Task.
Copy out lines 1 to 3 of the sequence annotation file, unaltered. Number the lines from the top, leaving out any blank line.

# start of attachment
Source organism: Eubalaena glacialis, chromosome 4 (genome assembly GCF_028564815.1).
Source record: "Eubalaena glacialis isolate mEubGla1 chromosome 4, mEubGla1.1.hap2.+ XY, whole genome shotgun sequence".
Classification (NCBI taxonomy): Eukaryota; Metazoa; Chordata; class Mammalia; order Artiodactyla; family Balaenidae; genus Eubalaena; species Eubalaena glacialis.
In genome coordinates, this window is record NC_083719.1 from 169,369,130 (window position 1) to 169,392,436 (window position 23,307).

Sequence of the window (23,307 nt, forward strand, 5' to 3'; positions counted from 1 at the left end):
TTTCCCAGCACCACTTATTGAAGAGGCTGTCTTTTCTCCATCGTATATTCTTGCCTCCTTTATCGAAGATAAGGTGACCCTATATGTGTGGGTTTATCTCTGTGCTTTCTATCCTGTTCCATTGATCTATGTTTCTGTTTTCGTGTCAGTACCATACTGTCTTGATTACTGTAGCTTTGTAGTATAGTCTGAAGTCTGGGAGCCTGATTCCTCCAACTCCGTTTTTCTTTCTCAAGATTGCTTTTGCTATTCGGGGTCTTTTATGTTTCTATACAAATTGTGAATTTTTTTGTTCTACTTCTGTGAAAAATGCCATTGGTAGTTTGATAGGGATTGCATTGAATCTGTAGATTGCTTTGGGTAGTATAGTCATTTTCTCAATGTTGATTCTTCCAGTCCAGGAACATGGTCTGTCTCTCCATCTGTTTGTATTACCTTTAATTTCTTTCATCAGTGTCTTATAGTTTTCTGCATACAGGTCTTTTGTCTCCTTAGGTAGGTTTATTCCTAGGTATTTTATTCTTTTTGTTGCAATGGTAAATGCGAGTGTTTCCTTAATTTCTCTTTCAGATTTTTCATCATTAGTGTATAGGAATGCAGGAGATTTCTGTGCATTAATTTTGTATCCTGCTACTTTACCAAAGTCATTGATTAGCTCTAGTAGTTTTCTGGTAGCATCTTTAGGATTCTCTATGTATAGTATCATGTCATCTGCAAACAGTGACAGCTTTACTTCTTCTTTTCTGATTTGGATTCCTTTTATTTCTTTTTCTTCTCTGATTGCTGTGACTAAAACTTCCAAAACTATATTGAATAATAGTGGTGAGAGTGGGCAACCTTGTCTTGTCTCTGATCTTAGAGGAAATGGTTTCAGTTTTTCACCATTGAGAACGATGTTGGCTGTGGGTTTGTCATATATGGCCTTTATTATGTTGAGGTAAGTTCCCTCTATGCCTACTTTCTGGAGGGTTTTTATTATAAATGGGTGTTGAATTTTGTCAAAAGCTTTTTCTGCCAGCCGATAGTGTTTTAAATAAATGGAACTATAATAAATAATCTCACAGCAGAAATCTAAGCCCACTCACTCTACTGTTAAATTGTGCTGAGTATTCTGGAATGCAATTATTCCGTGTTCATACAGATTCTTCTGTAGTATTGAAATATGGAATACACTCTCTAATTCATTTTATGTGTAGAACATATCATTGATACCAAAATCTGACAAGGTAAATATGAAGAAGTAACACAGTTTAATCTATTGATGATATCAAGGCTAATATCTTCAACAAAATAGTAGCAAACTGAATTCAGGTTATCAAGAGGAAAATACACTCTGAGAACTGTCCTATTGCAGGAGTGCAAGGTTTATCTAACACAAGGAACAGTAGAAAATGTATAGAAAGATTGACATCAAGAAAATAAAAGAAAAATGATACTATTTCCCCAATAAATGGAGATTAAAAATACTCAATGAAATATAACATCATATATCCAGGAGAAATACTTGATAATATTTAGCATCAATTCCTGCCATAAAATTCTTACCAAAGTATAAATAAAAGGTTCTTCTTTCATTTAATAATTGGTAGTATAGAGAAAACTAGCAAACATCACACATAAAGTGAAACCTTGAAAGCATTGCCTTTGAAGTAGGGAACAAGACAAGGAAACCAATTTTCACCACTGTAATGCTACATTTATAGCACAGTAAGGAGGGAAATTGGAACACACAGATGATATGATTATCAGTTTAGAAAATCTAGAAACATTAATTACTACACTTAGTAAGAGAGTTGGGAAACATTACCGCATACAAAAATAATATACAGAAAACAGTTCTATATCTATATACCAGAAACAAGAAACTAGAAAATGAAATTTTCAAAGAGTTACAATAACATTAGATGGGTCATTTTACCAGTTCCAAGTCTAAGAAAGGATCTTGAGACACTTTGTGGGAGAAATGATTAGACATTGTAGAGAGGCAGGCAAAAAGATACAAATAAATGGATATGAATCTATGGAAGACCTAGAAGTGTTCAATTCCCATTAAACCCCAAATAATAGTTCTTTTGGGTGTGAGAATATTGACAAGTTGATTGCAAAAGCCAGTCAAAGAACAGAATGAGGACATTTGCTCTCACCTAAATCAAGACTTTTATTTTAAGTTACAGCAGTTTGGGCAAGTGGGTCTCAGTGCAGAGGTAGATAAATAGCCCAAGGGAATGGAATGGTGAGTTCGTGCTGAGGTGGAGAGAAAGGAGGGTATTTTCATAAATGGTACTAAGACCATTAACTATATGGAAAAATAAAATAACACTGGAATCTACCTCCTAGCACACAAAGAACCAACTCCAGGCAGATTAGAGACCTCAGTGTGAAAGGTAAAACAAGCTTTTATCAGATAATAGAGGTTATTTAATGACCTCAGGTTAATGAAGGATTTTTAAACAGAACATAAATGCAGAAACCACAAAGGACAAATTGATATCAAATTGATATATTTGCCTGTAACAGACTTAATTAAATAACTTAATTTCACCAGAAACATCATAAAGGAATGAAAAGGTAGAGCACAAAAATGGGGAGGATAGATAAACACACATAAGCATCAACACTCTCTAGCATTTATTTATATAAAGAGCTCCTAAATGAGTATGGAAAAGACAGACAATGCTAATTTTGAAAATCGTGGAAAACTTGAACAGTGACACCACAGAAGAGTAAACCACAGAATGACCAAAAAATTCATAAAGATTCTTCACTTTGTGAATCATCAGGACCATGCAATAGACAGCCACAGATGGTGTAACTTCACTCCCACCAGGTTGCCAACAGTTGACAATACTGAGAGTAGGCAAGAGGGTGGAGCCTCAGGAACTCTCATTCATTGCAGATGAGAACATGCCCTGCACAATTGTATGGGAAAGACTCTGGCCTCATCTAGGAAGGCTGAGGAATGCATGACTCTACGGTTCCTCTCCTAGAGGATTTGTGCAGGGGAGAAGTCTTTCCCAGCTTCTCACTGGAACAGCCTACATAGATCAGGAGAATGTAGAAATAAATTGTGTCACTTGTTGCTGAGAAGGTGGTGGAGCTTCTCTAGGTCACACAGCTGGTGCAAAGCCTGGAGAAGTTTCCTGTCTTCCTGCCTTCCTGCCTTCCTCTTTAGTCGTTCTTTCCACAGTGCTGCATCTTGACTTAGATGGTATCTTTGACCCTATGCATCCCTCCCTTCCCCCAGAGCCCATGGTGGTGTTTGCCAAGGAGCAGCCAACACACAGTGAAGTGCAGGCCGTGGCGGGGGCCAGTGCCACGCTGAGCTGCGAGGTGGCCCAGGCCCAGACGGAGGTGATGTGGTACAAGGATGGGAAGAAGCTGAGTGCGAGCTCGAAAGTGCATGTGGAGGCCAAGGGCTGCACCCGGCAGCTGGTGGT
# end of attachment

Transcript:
Source organism: Eubalaena glacialis, chromosome 4 (genome assembly GCF_028564815.1).
Source record: "Eubalaena glacialis isolate mEubGla1 chromosome 4, mEubGla1.1.hap2.+ XY, whole genome shotgun sequence".
Classification (NCBI taxonomy): Eukaryota; Metazoa; Chordata; class Mammalia; order Artiodactyla; family Balaenidae; genus Eubalaena; species Eubalaena glacialis.